Are you seeking something other than Christ in the hope it will satisfy you? Most of us do at some time or another, even when we are too blind to see it. We must fight discouragement when we catch ourselves once again being pulled into the pleasures of the world. For as long as we live in the flesh, we will wage war against our fleshly desires.
We can bring these things to Christ seeking forgiveness and his strength to let go of anything that hinders us from seeking things of eternal value.
2. Suffering that comes as a result of “taking up our cross to follow him” strengthens us by helping us experience a greater oneness with Christ until the day we find eternal rest in his presence and glory.
We can be confident, that although we suffer as Christ did, we also will be glorified as Christ is.
But whatever gain I had, I counted as loss for the sake of Christ. Indeed, I count everything as loss because of the surpassing worth of knowing Christ Jesus my Lord. For his sake I have suffered the loss of all things and count them as rubbish, in order that I may gain Christ and be found in him, not having a righteousness of my own that comes from the law, but that which comes through faith in Christ, the righteousness from God that depends on faith – that I may know him and the power of his resurrection, and may share his sufferings, becoming like him in his death, that by any means possible I may attain the resurrection of the dead. (Philippians 3:7-11)
What gain did Paul have that he counted as rubbish? His godly heritage, comfort, abilities, achievements, and self-righteousness. But he counted it all loss for the “surpassing worth of knowing Christ Jesus my Lord.” I’m sure the loss of those things was not an easy or painless process for Paul. In fact, he clearly says that he suffered the loss of all things. But even as he suffered these losses, he was confidently able to say that he counted them as rubbish in comparison to gaining Christ.
God ordains every single moment of our lives. Nothing is outside of his sovereignty, so we can trust that whatever he allows will be used for his eternal purposes in our lives and those around us. Although I often still struggle with embracing my suffering, I’m thankful that Christ has graciously allowed me to experience pain in order to open my eyes to see glimpses of what Paul so confidently stated: “Whatever gain I had, I counted as loss for the sake of Christ.”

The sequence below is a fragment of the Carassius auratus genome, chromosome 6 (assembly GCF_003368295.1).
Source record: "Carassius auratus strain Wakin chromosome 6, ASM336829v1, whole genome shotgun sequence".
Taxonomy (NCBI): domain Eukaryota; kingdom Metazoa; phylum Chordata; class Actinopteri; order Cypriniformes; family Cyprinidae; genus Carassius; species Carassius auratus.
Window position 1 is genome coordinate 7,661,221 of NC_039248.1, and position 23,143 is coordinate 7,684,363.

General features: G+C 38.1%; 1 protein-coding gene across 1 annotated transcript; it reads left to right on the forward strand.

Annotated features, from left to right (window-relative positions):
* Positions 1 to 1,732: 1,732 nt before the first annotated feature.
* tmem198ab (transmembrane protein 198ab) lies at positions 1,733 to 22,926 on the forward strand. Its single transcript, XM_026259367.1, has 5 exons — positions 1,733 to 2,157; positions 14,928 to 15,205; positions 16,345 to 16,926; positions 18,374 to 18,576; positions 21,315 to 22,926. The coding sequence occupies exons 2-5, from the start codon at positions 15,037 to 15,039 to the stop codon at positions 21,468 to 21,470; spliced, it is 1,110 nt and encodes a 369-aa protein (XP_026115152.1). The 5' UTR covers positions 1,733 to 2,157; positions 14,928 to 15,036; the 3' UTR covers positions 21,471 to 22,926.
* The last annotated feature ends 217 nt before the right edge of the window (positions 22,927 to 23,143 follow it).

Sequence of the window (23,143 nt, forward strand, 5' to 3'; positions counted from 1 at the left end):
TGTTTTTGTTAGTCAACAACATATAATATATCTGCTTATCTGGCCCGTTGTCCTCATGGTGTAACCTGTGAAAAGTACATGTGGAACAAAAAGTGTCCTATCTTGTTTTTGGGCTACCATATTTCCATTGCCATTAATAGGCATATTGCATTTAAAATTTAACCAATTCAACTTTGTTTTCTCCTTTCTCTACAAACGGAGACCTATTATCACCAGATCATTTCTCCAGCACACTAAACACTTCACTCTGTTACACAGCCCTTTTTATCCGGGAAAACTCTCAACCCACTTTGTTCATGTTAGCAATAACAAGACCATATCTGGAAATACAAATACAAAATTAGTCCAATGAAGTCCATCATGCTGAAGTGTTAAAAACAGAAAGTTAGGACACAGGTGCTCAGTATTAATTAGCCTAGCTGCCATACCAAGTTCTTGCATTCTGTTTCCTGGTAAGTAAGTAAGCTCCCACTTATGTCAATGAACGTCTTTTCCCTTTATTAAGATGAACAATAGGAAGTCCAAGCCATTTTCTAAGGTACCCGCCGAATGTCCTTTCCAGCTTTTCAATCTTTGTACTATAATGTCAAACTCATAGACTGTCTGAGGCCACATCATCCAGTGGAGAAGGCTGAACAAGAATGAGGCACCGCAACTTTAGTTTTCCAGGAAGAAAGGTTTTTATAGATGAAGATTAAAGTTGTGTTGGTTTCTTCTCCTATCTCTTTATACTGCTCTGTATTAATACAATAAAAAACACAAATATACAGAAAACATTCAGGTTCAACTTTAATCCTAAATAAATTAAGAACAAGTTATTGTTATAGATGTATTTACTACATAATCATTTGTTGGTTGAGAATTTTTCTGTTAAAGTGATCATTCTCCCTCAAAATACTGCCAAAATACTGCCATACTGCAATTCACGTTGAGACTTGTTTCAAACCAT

3. Suffering strips away the facade of self-righteousness to reveal the deeply rooted sin within our hearts, creating in us a greater desire for the righteousness found only in Christ.
We then strain towards the prize and long for the heaven-bound hope to be free from the constant battle within us.
Not that I have already obtained this or am already perfect, but I press on to make it my own, because Christ Jesus has made me his own. Brothers, I do not consider that I have made it my own. But one thing I do: forgetting what lies behind and straining forward to what lies ahead, I press on toward the goal for the prize of the upward call of God in Christ Jesus. Let those of us who are mature think this way, and if in anything you think otherwise, God will reveal that also to you. Only let us hold true to what we have attained. (Philippians 3:12-16)
It is possible to suffer and long for heaven only for relief of the pain. While heaven is a glorious reward for those who ran hard and fought the good fight, there is an even greater desire that suffering can produce as Christ pours his strength into us. Over time, he changes our desires from relief of pain alone to desiring the presence and fullness of himself beyond anything else.
As we endure the seasons of suffering Christ has ordained in our lives, we can long for the day with hope that Paul described in 2 Timothy 4:7-8:
I have fought the good fight, I have finished the race, I have kept the faith. Henceforth there is laid up for me the crown of righteousness, which the Lord, the righteous judge, will award to me on that Day, and not only to me but also to all who have loved his appearing.
So persevere, brothers and sisters in Christ! Do not give way to despair in your suffering and do not fear it. For it is preparing you to find your greatest joy in sitting at the feet of Christ and basking in his glory for eternity with a crown of righteousness. Let’s not settle for anything less. Eternity is at stake.